March 31, 2014 marked the end (almost) of the first open enrollment period under the Affordable Care Act. And the unofficial numbers are in: 7.1 million people signed up for insurance through a health insurance exchange and there are an additional 3 million enrolled in Medicaid.
Is this a success or a failure? It’s somewhere in the middle. What it really marks is the beginning of a long climb. But let’s dive in a bit more.
On the success side, there are some clear wins:
- The exchange number exceeds the original first year enrollment estimate of 7 million.1
- The numbers may increase, since “the ballots are still being counted.” Several states are still open for enrollment until April 15, and the federal exchange is allowing anyone who started the process by March 31 but ran into difficulties, to enroll until April 15.
But there are also challenges:
- Some people won’t end up paying their premiums, so we can expect the enrollment numbers to decrease. According to Secretary Sebelius, the current estimate from insurers is that 80-90% of enrollees have made their first payments.
- This level of enrollment may not be enough for exchanges to be financially self-sufficient by 2015.
WHAT SHOULD WE BE MEASURING?
From a public policy perspective, the key question is: did the number of uninsured people decrease? The federal government isn’t officially tracking how many exchange enrollees were previously uninsured, so we have to rely on survey data. A McKinsey survey from February 2014 reports that only 27% of those who signed up through exchanges were previously uninsured, and a more recent RAND study reports that about one-third were previously uninsured.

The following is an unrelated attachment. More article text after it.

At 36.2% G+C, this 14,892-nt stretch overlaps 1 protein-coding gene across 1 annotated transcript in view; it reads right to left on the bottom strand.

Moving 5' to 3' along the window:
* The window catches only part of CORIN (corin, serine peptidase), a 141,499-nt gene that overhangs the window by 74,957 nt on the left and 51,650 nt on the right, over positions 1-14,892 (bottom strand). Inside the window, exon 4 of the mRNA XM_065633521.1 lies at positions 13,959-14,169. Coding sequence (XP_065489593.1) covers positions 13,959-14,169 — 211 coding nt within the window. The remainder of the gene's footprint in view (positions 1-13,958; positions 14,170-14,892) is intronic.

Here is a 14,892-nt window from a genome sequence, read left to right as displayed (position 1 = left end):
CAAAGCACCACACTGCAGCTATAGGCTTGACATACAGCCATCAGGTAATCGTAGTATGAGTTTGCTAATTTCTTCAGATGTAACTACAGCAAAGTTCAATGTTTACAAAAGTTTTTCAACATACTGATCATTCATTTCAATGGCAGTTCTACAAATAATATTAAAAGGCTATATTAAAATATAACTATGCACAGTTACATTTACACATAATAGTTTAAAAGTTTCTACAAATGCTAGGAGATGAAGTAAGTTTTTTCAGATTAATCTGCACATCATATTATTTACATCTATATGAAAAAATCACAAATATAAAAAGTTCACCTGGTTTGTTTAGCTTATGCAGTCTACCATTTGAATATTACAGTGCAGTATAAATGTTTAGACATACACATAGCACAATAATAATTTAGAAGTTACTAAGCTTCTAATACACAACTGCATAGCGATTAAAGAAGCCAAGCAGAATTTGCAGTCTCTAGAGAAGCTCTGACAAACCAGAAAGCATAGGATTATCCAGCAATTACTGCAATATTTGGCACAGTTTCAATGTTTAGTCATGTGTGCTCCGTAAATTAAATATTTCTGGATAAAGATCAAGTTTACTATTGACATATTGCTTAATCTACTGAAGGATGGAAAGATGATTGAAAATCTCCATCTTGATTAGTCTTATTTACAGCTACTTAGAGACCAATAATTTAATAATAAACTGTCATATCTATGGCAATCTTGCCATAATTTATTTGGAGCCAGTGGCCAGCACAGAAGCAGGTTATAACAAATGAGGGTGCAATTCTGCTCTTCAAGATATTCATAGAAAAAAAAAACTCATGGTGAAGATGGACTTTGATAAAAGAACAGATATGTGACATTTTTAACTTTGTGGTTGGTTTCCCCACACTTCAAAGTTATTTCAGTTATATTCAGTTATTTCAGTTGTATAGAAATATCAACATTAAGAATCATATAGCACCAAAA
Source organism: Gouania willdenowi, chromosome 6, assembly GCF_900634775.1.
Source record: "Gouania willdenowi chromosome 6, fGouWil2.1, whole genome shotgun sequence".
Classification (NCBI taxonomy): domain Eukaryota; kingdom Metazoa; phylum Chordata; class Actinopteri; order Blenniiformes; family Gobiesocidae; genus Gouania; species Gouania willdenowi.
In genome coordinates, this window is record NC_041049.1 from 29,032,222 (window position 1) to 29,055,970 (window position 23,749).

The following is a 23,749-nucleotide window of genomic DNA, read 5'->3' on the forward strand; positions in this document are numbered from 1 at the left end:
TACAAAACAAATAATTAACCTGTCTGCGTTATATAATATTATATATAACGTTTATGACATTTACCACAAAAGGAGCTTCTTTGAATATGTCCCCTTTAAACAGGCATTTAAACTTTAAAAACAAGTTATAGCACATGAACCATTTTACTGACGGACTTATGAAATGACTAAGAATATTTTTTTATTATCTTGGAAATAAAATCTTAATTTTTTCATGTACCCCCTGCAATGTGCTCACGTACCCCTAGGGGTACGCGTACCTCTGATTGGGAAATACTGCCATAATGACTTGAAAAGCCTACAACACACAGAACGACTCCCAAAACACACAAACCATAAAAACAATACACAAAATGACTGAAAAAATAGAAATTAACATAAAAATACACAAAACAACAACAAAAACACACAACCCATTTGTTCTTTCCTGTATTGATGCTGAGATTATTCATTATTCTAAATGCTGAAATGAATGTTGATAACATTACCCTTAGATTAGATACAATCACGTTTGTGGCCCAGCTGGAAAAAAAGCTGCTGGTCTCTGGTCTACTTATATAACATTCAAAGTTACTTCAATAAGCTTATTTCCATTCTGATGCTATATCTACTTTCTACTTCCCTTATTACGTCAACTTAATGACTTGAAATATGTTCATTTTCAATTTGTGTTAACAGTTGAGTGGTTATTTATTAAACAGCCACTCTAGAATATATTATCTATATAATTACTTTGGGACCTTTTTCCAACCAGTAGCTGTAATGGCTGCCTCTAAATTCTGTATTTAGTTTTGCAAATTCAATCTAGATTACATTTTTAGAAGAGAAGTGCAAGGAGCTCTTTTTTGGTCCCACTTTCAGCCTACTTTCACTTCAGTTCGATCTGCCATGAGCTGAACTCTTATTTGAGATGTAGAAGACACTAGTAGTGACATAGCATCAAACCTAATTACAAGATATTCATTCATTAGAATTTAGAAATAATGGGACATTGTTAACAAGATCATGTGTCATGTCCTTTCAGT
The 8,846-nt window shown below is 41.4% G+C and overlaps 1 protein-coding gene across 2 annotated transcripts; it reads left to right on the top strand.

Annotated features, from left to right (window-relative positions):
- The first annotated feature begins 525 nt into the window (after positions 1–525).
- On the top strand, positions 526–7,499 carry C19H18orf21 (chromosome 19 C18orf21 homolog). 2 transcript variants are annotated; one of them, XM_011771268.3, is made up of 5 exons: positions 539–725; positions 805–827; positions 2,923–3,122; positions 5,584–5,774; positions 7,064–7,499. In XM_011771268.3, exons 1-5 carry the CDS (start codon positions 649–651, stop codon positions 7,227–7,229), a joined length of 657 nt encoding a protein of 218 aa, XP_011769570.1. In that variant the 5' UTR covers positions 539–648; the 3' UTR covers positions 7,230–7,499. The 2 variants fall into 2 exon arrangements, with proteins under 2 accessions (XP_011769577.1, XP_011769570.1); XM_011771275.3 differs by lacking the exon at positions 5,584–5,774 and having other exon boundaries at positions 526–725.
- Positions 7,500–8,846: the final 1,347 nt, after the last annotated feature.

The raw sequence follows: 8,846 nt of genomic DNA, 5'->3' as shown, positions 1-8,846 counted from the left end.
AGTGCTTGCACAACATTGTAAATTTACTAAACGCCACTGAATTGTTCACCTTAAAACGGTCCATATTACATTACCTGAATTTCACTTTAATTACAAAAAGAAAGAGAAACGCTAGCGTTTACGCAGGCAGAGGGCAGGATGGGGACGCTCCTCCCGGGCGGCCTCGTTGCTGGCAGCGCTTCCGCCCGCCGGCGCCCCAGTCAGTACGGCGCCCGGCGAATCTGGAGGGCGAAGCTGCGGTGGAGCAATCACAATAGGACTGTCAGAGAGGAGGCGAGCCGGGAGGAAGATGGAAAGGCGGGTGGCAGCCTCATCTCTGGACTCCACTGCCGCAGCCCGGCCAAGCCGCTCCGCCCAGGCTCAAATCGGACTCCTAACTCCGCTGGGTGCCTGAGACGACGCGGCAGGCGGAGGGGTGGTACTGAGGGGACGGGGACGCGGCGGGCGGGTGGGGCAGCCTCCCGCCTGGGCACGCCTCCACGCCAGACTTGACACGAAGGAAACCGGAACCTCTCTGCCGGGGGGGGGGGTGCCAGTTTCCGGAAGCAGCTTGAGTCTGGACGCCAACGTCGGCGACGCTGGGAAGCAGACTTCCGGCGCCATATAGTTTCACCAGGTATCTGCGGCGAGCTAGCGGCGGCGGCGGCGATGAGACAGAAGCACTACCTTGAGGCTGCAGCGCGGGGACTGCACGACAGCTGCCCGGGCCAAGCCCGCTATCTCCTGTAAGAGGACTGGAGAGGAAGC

But there are some recently released national surveys that report that the number of uninsured has decreased by several percentage points (from 20.5 to 15.8% or from 17.9 to 15.2%, depending on the survey).2 These surveys capture the whole picture: those who are newly insured through exchange enrollments and Medicaid, and those who lost insurance coverage (employer sponsored insurance or otherwise). And the surveys don’t yet capture the exchange enrollment surge in March.
There are other important things to measure, including affordability and the make-up of the covered population: How many young people? How many sick? And how many need subsidies? We’ll take a look at this in future blogs.
Health reform will take years to fully implement. This ramp-up period will last for at least three years. Exchanges are expected to cover up to 25 million by 2016.
Reaching these numbers will be challenging. For starters, the 2015 open enrollment period will be shorter than this one was (three months instead of six months).
Exchanges and their insurer partners will have to make the best of this tighter timeframe by optimizing their “actionable advertising” and outreach. But they can certainly benefit from the lessons learned in the first open enrollment period.
2. The survey released by the Robert Wood Johnson Foundation suggests the number of uninsured has decreased from 17.9% to 15.2%, while the RAND study states that the number of uninsured has decreased from 20.5% to 15.8%.